But it does bear some relevance to the contemporary discussions within the Church. (It bears, I believe no relevance to public policy discussions.) The German Biblical commentator, Gerhard von Rad, on whose work I am heavily dependent in my preparations for these studies points out that in other places in the Old Testament, Sodom is remembered for various acts and attitudes of decadence. Isaiah 1:10 and 3:9 cite the city's barbaric justice. Ezekiel mentions its "pride, surfeit of food, and prosperous ease," indictments which might well sting us in the United States if we care to pay heed to them (Ezekiel 16:49). And, says von Rad, "Jeremiah speaks of adultery, lying, and unwillingness to repent" (Jeremiah 23:14).

In other words, the Sodomite men's desires for sex with Lot's male visitors is an act of selfishness that goes with a society long bent on living life untethered from the standards of respect and love for God. Sodom, in its ways, was like Babel, worshiping itself and its own power and equally liable to judgment.

4. Grace, you know, is the Biblical word that describes God's undeserved charity toward us. Lot, however fitfully and inconsistently, believed in God and God had determined that while the whole world was crying out against Sodom--just as the murdered Abel's blood had once cried out to God against his brother, Cain--He would nonetheless save Lot and His family if they would let Him save them.

But in Genesis 19:15-26, we see the faith of Lot and his family undergoing a severe test. It's one they only partially pass and where they fail, it has tragic consequences. "Get out of here!," God's messengers tell them. As we've already noted, the men engaged to Lot's daughters laugh and stay in the city. Lot himself hesitates to leave and as the men pull him and his family members away, he babbles in terror, seemingly afraid not only to leave this adopted hometown (a place whose native citizens still regard him as an unwanted foreigner), but also not wanting to go to the hills to which the men had directed him. It's another sign of God's grace that when Lot asks the men to allow him and his family to go to the tiny town of Zoar, instead of to the hills, his request is granted.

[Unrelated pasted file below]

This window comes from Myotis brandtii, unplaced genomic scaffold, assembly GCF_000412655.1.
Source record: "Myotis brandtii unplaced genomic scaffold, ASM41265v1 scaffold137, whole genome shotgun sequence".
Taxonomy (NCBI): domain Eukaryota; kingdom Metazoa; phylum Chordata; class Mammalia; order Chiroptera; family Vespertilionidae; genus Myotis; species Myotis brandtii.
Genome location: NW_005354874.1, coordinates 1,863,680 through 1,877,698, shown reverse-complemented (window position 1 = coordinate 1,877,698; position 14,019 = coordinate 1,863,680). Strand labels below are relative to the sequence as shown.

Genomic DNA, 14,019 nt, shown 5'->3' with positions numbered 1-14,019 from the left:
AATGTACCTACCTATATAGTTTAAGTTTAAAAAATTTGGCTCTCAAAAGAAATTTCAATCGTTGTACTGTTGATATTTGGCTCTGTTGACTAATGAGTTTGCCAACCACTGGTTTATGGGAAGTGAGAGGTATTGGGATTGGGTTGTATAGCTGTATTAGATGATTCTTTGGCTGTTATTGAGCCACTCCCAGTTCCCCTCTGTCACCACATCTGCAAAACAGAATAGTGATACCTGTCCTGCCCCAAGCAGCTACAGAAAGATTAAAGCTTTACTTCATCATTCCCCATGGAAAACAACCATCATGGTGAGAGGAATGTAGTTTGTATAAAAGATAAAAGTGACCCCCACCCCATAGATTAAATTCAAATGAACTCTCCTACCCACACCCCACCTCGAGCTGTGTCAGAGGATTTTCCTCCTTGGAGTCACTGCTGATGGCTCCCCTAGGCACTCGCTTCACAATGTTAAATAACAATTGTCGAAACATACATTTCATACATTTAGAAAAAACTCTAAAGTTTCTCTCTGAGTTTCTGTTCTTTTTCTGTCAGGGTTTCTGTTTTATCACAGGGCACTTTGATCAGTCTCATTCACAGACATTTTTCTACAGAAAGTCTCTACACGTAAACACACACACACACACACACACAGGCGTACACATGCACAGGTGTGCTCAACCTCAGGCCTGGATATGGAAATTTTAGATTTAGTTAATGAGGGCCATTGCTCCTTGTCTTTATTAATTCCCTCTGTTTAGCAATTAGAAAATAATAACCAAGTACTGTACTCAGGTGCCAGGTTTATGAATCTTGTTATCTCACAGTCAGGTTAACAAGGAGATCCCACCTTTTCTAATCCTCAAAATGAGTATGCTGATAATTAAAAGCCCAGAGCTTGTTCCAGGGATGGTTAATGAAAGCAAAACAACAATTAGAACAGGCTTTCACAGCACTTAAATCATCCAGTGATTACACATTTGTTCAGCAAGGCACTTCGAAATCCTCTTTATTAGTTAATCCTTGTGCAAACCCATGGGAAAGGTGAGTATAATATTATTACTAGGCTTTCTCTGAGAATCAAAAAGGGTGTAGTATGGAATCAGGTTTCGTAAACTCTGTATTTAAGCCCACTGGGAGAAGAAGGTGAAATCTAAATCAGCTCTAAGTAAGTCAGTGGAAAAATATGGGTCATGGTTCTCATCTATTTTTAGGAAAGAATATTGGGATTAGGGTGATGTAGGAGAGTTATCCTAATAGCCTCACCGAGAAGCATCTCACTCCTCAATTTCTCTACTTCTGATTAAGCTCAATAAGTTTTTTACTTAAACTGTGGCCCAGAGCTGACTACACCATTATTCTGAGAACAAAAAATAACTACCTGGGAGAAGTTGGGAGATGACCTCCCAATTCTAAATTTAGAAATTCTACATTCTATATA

Of course, Lot's hesitation to leave Sodom is apparently not as great as that of his wife. Although solemnly warned by the men sent from God not to look back at the city they're going to destroy, Lot's wife does just that and is turned into a pillar of salt. (There are massive salt deposits in this area today.)

Why is this? Some years before, Lot had traveled with his relative Abraham as he, his wife, their servants, and all their livestock undertook a mysterious journey with an unknown ultimate destination.

All they knew when they left Ur of the Chaldeans, in what is probably modern-day Iraq, was that God wanted them to get going, to not be tied to this place, but to be tied to God. For Lot, the journey was easy at first. Like a child going with his parent, he was simply part of his relative's entourage.

But as he matured and asserted his indepedence and later, took a fertile piece of land in Canaan as his own, Lot and his family became less like nomads following where God took them than established residents of a particular place. They had forgotten, as we are apt to forget as we live this fleeting life, not to fall too much in love with the stuff this planet has to offer. They forgot to be ready to pick up stakes and move on without notice. They were more in love with Sodom and the ease and comforts of this life than they were with God. And so, Lot hesitated to leave and his wife turned back to see what had become their hometown.